In the last few weeks, Palestinians, most likely members of Hamas, kidnapped and then murdered three Israeli teenagers. In an apparent act of revenge, someone, probably a group of extremist Israeli Jews, grabbed an Arab boy in Jerusalem and brutally murdered him.
Both acts were vile, despicable. But there is an enormous difference in the way the communities to which the alleged killers belong reacted to what happened.
Israelis were overwhelmed with grief and anger at the killing of their own boys. Then, they were shocked, horrified that anyone in their community would be responsible for the killing of Mohammad Abu Khdeir.
Israeli police mounted a massive manhunt and quickly captured the alleged killers. Prime Minister Benjamin Netanyahu called Khdeir’s father to express his condolences and to vow the full force of the law would come down on his killers, whom he and many other Israelis unhesitantly labeled “terrorists.”
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In the violent clashes that erupted during Khdeir’s funeral, his cousin Tariq was beaten by Israeli police. To Israel’s harshest critics who like to paint a caricature of a monstrous, blood-thirsty state, what happened to the boys confirms their views. But Israel’s security minister immediately launched an investigation of the police action, Israelis were ashamed of what they saw and the authorities, even leaders of rightist parties, declared their unqualified rejection of vigilante attacks against Palestinians.
The country is engaging in a new anguished self-examination on how to stem the rise of fringe extremists in their midst.
By contrast, the kidnapping of Israeli students Gilad Shaar and Eyal Yifrach together with Naftali Fraenkel, who was also a U.S. citizen, was cause for celebration among many Palestinians. Crowds cheered. Members of the Hamas-Fatah unity Palestinian government handed out sweets. Palestinian youths brandished a new salute, raising three fingers showing joy at the triple kidnapping. Cartoons mocked the Jewish boys, even on the official Fatah party website and in the Palestinian Authority newspaper, which praised the abduction.
The exiled leader of Hamas, Khaled Mashal, declared “We congratulate the kidnappers.”
The one major exception to this embrace of the kidnapping of Israelis came from Palestinian Authority President Mahmoud Abbas, who, several days after they were taken, rejected the attack, saying “They are human just like us.” As a result, Abbas became the target of sharp condemnation from fellow Palestinians.
Rejecting the abduction of teenagers normally would not count as an act of heroism, but in this case it does. Abbas deserves great credit.
Eighteen days after the Israelis teens were captured, their bodies were found. Their murders brought pain across Israel, unleashing rage in some quarters.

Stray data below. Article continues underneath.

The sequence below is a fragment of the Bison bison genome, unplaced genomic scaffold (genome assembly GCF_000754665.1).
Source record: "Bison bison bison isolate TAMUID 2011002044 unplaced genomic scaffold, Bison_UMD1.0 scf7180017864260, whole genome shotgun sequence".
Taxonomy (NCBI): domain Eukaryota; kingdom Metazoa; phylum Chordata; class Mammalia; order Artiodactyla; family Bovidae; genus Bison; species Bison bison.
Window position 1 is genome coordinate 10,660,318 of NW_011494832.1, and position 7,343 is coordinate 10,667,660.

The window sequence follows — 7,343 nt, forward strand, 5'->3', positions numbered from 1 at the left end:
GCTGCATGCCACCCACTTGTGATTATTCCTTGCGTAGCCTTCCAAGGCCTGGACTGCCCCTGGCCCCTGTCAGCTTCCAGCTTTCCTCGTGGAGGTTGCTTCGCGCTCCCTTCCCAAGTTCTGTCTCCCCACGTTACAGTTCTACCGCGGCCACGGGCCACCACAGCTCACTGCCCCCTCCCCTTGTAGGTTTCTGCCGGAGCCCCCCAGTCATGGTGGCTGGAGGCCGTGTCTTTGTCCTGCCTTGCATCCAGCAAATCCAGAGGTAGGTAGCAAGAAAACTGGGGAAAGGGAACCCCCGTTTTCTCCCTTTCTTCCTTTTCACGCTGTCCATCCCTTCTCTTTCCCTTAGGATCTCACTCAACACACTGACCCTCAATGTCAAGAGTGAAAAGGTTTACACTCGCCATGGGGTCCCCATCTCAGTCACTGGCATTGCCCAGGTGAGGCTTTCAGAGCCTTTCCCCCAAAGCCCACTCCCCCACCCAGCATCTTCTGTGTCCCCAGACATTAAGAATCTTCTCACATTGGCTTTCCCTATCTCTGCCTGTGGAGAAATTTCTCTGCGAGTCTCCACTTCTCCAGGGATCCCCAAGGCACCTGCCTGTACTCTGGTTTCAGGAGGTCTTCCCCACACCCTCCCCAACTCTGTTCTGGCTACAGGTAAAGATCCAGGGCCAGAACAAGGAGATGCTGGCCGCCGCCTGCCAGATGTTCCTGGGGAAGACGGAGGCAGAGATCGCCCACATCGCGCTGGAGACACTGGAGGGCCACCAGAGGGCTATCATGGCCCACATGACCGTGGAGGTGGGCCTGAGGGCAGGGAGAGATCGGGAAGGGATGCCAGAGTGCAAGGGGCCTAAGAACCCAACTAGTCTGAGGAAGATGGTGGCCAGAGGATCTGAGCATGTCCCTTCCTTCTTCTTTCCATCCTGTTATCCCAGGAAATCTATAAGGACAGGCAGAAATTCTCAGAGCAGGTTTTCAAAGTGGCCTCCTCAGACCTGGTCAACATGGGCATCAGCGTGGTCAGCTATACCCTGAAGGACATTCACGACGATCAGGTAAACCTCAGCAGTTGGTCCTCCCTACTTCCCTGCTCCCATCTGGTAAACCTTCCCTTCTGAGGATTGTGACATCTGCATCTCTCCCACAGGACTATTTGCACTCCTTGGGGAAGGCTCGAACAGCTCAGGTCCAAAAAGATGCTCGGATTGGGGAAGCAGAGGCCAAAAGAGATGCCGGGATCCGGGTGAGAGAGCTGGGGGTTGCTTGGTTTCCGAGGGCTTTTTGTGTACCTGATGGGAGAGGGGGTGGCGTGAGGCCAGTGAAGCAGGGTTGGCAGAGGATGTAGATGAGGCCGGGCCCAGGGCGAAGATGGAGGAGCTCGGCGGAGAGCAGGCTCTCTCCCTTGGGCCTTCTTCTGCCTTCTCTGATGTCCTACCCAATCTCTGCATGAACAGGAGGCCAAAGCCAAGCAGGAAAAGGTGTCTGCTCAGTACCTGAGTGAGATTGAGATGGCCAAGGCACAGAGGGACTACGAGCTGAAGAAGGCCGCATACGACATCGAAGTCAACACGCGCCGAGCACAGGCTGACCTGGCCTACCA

Khdeir’s killing was a horrible, heartbreaking, turn of events; a tragedy immediately and unequivocally rejected by the overwhelming majority of Israelis.
There were pockets of hatred on the Israeli side, with small gatherings in Jerusalem calling for more revenge and some Israelis taking to social media to spew hate.
While the international media focused on the clashes, Israelis quickly organized a large demonstration to reject anti-Arab violence. On the very same day of Khdeir’s killing, more than a thousand people gathered in Jerusalem to raise their voices against violence and racism. Thousands more met in Tel Aviv under the banner “Demonstrating Sanity — No to Revenge, No to Escalation.”
Israelis, by large majorities, wholeheartedly reject violence against Palestinians. In fact, they generally support the use of military force only because they consider it necessary for their survival. Palestinians are firing rockets barrages from Gaza toward Israeli civilian populations.
Surely, there are large numbers of Palestinians who viscerally reject violence by their own people. But they are intimidated into silence. With the notable exception of Abbas, the sounds Israelis hear from the Palestinian side are not calls to refrain from killing Israelis. That is the sad reality.
Already a majority of Israelis support the establishment of a Palestinian state. But their doubts about Palestinian intentions allow those who reject territorial demands to gain power.
The Palestinian people have it in their power to convince Israelis that they can be trusted, that they want to live in peace. Palestinian reaction to the killing of three Israeli teenagers was an opportunity to demonstrate that rejection of violence. It was a missed opportunity.
The killing of Israelis and of Palestinians is a tragedy. The difference in reaction to the murders of those on the opposite side goes a long way in explaining why this conflict lingers.
One day, the calls to end violence by Palestinians will come from the Palestinians side as well. When that happens, an alliance of peace makers can heal wounds and build trust. We can only hope, against the ugly backdrop we see today, that the day will come soon.